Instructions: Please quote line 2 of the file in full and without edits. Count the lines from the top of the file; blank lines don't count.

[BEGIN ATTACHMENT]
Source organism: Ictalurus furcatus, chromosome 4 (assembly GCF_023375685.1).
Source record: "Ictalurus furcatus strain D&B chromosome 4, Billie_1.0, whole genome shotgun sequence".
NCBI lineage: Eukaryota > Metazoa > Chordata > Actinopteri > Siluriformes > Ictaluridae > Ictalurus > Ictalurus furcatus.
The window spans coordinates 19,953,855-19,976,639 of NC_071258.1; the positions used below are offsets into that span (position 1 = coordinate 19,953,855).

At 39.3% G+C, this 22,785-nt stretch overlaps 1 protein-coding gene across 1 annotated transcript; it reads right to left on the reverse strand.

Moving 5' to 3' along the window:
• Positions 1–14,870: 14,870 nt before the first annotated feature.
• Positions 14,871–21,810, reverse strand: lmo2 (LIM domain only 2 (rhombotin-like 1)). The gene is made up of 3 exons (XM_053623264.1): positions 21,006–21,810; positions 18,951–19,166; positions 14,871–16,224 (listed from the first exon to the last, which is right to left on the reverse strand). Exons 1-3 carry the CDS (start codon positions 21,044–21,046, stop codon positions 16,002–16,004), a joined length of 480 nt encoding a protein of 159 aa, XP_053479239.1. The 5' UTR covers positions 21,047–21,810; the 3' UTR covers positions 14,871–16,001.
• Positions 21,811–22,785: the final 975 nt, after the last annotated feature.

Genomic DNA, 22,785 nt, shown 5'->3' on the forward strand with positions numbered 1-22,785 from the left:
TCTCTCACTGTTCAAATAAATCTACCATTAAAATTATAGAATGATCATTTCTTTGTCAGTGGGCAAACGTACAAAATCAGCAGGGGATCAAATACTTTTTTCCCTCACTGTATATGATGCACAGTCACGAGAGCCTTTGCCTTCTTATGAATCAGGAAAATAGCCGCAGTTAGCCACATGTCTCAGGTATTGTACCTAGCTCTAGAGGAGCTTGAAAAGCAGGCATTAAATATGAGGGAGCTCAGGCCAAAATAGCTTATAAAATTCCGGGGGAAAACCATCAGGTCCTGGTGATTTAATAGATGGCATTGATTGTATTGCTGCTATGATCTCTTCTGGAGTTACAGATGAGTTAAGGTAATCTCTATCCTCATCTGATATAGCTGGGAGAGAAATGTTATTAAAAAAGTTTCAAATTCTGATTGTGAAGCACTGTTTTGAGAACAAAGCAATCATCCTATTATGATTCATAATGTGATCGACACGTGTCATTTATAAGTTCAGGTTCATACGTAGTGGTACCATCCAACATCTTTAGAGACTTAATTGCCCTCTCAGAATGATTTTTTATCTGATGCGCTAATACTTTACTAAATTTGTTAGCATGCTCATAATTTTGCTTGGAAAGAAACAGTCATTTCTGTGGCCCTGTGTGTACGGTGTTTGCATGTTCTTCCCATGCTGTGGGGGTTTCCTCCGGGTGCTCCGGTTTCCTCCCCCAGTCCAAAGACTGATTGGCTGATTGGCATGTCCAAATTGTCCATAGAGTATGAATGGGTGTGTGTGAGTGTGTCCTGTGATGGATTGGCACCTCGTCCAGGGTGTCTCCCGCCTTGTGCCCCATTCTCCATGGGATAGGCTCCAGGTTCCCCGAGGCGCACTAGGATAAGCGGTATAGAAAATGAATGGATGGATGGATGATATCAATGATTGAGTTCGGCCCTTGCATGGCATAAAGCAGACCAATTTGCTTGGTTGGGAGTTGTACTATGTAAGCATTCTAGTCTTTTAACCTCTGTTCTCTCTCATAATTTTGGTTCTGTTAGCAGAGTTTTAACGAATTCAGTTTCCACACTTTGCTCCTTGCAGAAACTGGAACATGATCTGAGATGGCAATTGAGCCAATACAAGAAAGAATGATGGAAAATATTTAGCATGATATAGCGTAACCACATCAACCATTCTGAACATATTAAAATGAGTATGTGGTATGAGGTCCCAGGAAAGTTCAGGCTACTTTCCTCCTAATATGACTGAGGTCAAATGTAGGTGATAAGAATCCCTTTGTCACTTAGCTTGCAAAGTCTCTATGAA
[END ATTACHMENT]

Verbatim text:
Source record: "Ictalurus furcatus strain D&B chromosome 4, Billie_1.0, whole genome shotgun sequence".